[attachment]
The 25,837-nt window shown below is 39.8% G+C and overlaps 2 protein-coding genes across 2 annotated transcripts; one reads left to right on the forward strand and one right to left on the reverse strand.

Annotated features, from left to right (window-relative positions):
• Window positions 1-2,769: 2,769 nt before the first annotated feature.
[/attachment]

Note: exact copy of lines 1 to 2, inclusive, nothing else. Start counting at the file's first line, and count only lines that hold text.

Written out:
The 25,837-nt window shown below is 39.8% G+C and overlaps 2 protein-coding genes across 2 annotated transcripts; one reads left to right on the forward strand and one right to left on the reverse strand.

Annotated features, from left to right (window-relative positions):